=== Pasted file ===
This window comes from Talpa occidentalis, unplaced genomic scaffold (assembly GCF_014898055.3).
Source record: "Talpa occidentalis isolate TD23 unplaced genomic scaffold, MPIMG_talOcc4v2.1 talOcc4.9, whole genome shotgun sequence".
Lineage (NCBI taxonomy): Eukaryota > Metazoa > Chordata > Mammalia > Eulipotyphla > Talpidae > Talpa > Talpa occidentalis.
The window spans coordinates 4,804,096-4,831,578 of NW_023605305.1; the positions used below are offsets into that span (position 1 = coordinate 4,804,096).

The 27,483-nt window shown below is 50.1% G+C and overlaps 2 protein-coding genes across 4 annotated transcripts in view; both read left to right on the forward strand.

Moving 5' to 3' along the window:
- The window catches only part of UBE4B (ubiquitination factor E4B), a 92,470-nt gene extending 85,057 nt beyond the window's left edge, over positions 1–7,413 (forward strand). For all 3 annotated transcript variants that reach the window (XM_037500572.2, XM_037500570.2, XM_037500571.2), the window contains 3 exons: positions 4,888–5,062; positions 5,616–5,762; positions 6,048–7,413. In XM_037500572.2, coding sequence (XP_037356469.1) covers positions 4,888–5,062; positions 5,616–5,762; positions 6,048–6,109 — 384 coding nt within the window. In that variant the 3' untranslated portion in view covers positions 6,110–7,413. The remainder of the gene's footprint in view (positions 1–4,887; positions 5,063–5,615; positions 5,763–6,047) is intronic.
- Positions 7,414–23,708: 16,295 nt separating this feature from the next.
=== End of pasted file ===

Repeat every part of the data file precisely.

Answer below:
This window comes from Talpa occidentalis, unplaced genomic scaffold (assembly GCF_014898055.3).
Source record: "Talpa occidentalis isolate TD23 unplaced genomic scaffold, MPIMG_talOcc4v2.1 talOcc4.9, whole genome shotgun sequence".
Lineage (NCBI taxonomy): Eukaryota > Metazoa > Chordata > Mammalia > Eulipotyphla > Talpidae > Talpa > Talpa occidentalis.
The window spans coordinates 4,804,096-4,831,578 of NW_023605305.1; the positions used below are offsets into that span (position 1 = coordinate 4,804,096).

The 27,483-nt window shown below is 50.1% G+C and overlaps 2 protein-coding genes across 4 annotated transcripts in view; both read left to right on the forward strand.

Moving 5' to 3' along the window:
- The window catches only part of UBE4B (ubiquitination factor E4B), a 92,470-nt gene extending 85,057 nt beyond the window's left edge, over positions 1–7,413 (forward strand). For all 3 annotated transcript variants that reach the window (XM_037500572.2, XM_037500570.2, XM_037500571.2), the window contains 3 exons: positions 4,888–5,062; positions 5,616–5,762; positions 6,048–7,413. In XM_037500572.2, coding sequence (XP_037356469.1) covers positions 4,888–5,062; positions 5,616–5,762; positions 6,048–6,109 — 384 coding nt within the window. In that variant the 3' untranslated portion in view covers positions 6,110–7,413. The remainder of the gene's footprint in view (positions 1–4,887; positions 5,063–5,615; positions 5,763–6,047) is intronic.
- Positions 7,414–23,708: 16,295 nt separating this feature from the next.